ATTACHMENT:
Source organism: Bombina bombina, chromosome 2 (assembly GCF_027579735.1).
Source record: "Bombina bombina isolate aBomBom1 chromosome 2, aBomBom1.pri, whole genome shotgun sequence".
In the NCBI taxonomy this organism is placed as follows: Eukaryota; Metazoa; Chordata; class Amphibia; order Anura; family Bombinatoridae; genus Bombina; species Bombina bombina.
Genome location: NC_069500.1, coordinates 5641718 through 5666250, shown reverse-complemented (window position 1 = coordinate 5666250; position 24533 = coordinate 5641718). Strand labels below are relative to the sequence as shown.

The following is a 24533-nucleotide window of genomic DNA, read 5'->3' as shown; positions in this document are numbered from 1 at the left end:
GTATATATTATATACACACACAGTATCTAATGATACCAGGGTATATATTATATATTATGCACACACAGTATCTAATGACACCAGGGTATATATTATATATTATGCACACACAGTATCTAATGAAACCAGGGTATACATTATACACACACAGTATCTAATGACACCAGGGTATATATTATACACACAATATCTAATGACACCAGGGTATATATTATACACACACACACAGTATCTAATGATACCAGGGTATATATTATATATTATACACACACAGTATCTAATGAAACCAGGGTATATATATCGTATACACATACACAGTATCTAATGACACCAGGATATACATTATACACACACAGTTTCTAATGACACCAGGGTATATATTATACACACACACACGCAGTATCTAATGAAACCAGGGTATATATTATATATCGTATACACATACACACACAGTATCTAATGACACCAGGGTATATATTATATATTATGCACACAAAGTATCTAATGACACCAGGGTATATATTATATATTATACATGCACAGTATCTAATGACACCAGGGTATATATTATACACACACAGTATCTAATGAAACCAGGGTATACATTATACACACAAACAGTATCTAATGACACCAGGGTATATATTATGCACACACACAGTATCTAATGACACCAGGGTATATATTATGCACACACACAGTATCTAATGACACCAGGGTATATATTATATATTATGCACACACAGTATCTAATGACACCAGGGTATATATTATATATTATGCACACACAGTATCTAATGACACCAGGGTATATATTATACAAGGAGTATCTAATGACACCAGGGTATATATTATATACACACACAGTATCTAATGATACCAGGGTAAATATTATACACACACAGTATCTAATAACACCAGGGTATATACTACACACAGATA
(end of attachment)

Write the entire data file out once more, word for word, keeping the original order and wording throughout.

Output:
Source organism: Bombina bombina, chromosome 2 (assembly GCF_027579735.1).
Source record: "Bombina bombina isolate aBomBom1 chromosome 2, aBomBom1.pri, whole genome shotgun sequence".
In the NCBI taxonomy this organism is placed as follows: Eukaryota; Metazoa; Chordata; class Amphibia; order Anura; family Bombinatoridae; genus Bombina; species Bombina bombina.
Genome location: NC_069500.1, coordinates 5641718 through 5666250, shown reverse-complemented (window position 1 = coordinate 5666250; position 24533 = coordinate 5641718). Strand labels below are relative to the sequence as shown.

The following is a 24533-nucleotide window of genomic DNA, read 5'->3' as shown; positions in this document are numbered from 1 at the left end:
GTATATATTATATACACACACAGTATCTAATGATACCAGGGTATATATTATATATTATGCACACACAGTATCTAATGACACCAGGGTATATATTATATATTATGCACACACAGTATCTAATGAAACCAGGGTATACATTATACACACACAGTATCTAATGACACCAGGGTATATATTATACACACAATATCTAATGACACCAGGGTATATATTATACACACACACACAGTATCTAATGATACCAGGGTATATATTATATATTATACACACACAGTATCTAATGAAACCAGGGTATATATATCGTATACACATACACAGTATCTAATGACACCAGGATATACATTATACACACACAGTTTCTAATGACACCAGGGTATATATTATACACACACACACGCAGTATCTAATGAAACCAGGGTATATATTATATATCGTATACACATACACACACAGTATCTAATGACACCAGGGTATATATTATATATTATGCACACAAAGTATCTAATGACACCAGGGTATATATTATATATTATACATGCACAGTATCTAATGACACCAGGGTATATATTATACACACACAGTATCTAATGAAACCAGGGTATACATTATACACACAAACAGTATCTAATGACACCAGGGTATATATTATGCACACACACAGTATCTAATGACACCAGGGTATATATTATGCACACACACAGTATCTAATGACACCAGGGTATATATTATATATTATGCACACACAGTATCTAATGACACCAGGGTATATATTATATATTATGCACACACAGTATCTAATGACACCAGGGTATATATTATACAAGGAGTATCTAATGACACCAGGGTATATATTATATACACACACAGTATCTAATGATACCAGGGTAAATATTATACACACACAGTATCTAATAACACCAGGGTATATACTACACACAGATA